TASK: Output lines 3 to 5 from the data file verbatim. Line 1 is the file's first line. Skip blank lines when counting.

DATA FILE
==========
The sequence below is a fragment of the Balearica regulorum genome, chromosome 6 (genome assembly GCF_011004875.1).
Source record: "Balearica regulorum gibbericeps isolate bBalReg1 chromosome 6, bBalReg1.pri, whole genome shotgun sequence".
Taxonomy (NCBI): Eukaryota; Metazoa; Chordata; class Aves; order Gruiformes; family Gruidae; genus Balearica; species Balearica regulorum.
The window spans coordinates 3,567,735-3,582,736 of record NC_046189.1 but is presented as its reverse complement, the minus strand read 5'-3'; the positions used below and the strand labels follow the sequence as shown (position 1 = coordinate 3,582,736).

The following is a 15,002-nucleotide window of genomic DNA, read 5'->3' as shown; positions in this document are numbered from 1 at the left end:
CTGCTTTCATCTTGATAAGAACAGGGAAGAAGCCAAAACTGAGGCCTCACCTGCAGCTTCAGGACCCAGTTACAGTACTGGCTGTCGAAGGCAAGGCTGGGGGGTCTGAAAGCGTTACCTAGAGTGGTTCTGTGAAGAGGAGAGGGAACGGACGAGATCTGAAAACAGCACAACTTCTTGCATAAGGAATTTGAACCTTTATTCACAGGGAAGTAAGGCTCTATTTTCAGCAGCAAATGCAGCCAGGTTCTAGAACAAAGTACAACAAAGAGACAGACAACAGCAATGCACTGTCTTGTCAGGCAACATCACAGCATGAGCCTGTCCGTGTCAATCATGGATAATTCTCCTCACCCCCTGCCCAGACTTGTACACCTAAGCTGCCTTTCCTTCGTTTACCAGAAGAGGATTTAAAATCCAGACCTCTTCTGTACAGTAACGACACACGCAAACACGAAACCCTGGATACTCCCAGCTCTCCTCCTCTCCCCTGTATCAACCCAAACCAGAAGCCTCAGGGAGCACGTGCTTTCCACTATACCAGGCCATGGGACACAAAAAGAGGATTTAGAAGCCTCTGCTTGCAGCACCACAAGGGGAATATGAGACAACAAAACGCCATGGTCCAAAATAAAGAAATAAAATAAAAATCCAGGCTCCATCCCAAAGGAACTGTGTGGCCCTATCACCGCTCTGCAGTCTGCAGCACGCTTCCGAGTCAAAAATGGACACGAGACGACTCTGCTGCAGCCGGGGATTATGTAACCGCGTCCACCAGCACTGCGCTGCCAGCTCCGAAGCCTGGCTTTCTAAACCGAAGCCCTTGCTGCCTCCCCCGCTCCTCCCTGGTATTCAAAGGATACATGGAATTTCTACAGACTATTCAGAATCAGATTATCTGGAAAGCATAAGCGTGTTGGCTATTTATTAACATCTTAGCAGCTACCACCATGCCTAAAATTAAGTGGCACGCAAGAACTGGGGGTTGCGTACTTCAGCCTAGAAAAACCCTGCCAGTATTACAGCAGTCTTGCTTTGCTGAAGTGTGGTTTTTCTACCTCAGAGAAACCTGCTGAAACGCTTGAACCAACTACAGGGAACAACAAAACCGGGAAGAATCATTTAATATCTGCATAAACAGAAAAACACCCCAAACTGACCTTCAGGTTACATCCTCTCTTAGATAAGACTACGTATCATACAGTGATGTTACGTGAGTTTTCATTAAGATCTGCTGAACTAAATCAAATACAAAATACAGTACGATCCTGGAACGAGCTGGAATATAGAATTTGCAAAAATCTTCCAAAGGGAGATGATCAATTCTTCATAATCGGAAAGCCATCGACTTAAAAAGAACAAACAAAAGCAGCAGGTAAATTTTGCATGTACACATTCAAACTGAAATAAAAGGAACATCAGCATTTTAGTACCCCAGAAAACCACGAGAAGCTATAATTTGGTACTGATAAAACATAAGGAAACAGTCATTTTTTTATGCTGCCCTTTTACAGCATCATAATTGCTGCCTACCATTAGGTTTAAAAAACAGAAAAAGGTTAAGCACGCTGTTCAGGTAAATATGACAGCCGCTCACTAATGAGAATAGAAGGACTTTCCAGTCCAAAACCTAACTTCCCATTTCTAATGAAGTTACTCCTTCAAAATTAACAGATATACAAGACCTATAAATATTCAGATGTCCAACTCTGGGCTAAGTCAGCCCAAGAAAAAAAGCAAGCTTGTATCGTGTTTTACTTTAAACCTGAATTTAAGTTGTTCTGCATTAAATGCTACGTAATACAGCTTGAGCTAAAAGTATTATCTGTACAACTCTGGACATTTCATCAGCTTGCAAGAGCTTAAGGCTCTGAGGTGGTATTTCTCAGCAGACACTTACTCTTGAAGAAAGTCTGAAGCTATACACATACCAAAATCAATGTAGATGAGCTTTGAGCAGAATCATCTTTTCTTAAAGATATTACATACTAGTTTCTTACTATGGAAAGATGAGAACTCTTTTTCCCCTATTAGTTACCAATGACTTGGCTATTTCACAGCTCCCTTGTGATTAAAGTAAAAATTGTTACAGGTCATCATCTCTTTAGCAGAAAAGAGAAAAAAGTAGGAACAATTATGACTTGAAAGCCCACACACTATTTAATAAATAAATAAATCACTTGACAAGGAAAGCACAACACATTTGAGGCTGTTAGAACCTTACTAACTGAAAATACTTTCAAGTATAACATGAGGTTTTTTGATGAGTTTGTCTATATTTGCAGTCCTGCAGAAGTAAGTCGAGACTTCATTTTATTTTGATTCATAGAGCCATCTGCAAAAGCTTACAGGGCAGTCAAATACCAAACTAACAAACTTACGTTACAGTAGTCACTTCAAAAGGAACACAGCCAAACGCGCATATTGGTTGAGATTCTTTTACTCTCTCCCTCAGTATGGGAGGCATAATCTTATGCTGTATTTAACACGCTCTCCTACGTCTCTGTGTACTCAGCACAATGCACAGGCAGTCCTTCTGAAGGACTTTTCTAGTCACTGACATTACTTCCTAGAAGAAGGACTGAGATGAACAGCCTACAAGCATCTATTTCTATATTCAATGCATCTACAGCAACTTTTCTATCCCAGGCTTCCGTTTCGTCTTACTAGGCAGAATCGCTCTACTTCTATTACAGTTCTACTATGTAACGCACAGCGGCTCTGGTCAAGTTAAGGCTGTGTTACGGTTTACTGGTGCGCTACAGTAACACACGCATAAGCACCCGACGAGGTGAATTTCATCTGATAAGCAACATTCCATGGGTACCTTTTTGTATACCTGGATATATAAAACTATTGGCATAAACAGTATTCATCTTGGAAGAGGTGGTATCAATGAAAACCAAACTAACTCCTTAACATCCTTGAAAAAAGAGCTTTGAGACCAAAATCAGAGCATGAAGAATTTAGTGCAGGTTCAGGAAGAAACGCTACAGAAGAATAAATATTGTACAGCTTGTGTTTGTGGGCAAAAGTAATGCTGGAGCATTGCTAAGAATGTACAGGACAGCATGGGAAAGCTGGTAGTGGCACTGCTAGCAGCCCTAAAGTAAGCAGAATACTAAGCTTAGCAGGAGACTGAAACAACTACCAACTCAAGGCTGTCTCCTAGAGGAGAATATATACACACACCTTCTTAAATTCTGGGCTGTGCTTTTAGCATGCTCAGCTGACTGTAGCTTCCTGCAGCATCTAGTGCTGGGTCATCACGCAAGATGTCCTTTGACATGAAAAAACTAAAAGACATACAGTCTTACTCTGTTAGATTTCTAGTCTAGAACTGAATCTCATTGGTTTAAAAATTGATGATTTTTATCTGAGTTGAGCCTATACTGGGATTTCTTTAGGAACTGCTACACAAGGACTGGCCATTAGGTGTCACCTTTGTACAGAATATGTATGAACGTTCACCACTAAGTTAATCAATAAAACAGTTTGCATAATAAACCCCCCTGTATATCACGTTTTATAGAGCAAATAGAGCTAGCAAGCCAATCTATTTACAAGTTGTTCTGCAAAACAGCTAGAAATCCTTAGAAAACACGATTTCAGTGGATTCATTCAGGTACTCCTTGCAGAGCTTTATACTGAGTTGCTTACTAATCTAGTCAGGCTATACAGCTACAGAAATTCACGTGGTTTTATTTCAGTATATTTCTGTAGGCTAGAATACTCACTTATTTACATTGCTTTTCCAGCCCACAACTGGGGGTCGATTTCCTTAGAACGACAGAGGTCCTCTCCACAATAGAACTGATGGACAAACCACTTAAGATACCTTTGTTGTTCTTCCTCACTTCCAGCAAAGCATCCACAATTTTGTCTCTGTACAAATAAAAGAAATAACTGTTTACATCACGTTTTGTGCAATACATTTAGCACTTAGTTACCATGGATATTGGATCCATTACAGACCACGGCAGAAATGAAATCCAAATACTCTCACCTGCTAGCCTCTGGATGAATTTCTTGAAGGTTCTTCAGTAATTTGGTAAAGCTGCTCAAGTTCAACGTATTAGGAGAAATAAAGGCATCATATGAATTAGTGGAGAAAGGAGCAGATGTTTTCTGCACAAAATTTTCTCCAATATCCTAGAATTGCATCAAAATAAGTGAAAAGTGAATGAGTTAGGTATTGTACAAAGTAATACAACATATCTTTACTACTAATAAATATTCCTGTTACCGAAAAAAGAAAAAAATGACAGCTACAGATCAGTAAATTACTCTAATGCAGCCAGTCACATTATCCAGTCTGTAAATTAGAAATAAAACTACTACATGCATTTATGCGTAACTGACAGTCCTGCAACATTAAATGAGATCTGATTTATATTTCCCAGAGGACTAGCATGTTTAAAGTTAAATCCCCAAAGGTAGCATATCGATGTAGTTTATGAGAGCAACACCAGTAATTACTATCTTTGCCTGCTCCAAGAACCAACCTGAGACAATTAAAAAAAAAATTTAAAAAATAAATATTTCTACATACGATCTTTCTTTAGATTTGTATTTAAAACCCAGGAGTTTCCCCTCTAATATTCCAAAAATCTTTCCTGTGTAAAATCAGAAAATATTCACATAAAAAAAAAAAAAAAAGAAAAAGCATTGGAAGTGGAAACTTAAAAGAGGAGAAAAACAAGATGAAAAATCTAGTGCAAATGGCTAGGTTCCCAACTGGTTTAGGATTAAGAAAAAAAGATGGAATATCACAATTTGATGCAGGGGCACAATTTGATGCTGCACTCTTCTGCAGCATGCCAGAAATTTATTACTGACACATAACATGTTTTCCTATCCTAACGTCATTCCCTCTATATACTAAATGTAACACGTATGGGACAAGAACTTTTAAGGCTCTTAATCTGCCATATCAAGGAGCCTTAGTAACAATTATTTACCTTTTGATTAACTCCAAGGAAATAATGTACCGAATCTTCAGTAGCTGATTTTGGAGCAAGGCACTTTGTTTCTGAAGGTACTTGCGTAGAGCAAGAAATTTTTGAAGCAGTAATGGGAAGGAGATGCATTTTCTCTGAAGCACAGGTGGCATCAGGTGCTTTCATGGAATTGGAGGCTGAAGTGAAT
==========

Taxonomy (NCBI): Eukaryota; Metazoa; Chordata; class Aves; order Gruiformes; family Gruidae; genus Balearica; species Balearica regulorum.
The window spans coordinates 3,567,735-3,582,736 of record NC_046189.1 but is presented as its reverse complement, the minus strand read 5'-3'; the positions used below and the strand labels follow the sequence as shown (position 1 = coordinate 3,582,736).

The following is a 15,002-nucleotide window of genomic DNA, read 5'->3' as shown; positions in this document are numbered from 1 at the left end: